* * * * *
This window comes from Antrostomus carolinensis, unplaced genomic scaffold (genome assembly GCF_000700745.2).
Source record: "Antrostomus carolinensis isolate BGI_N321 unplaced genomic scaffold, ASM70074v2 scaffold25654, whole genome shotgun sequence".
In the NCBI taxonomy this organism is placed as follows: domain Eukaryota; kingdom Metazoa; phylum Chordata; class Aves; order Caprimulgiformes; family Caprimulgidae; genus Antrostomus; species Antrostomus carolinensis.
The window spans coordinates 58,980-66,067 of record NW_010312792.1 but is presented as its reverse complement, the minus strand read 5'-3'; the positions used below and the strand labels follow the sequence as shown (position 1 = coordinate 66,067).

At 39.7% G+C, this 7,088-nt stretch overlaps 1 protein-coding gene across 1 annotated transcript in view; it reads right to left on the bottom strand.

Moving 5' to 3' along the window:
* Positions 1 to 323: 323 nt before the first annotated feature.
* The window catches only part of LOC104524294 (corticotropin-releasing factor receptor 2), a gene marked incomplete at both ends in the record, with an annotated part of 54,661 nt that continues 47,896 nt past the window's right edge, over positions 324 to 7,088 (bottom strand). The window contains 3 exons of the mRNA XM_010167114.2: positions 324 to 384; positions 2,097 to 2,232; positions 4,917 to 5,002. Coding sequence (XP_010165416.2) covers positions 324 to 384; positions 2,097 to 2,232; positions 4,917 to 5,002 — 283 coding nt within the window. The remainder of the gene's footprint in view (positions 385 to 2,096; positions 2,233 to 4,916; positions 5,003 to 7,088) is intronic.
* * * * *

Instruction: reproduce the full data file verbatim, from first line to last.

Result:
This window comes from Antrostomus carolinensis, unplaced genomic scaffold (genome assembly GCF_000700745.2).
Source record: "Antrostomus carolinensis isolate BGI_N321 unplaced genomic scaffold, ASM70074v2 scaffold25654, whole genome shotgun sequence".
In the NCBI taxonomy this organism is placed as follows: domain Eukaryota; kingdom Metazoa; phylum Chordata; class Aves; order Caprimulgiformes; family Caprimulgidae; genus Antrostomus; species Antrostomus carolinensis.
The window spans coordinates 58,980-66,067 of record NW_010312792.1 but is presented as its reverse complement, the minus strand read 5'-3'; the positions used below and the strand labels follow the sequence as shown (position 1 = coordinate 66,067).

At 39.7% G+C, this 7,088-nt stretch overlaps 1 protein-coding gene across 1 annotated transcript in view; it reads right to left on the bottom strand.

Moving 5' to 3' along the window:
* Positions 1 to 323: 323 nt before the first annotated feature.
* The window catches only part of LOC104524294 (corticotropin-releasing factor receptor 2), a gene marked incomplete at both ends in the record, with an annotated part of 54,661 nt that continues 47,896 nt past the window's right edge, over positions 324 to 7,088 (bottom strand). The window contains 3 exons of the mRNA XM_010167114.2: positions 324 to 384; positions 2,097 to 2,232; positions 4,917 to 5,002. Coding sequence (XP_010165416.2) covers positions 324 to 384; positions 2,097 to 2,232; positions 4,917 to 5,002 — 283 coding nt within the window. The remainder of the gene's footprint in view (positions 385 to 2,096; positions 2,233 to 4,916; positions 5,003 to 7,088) is intronic.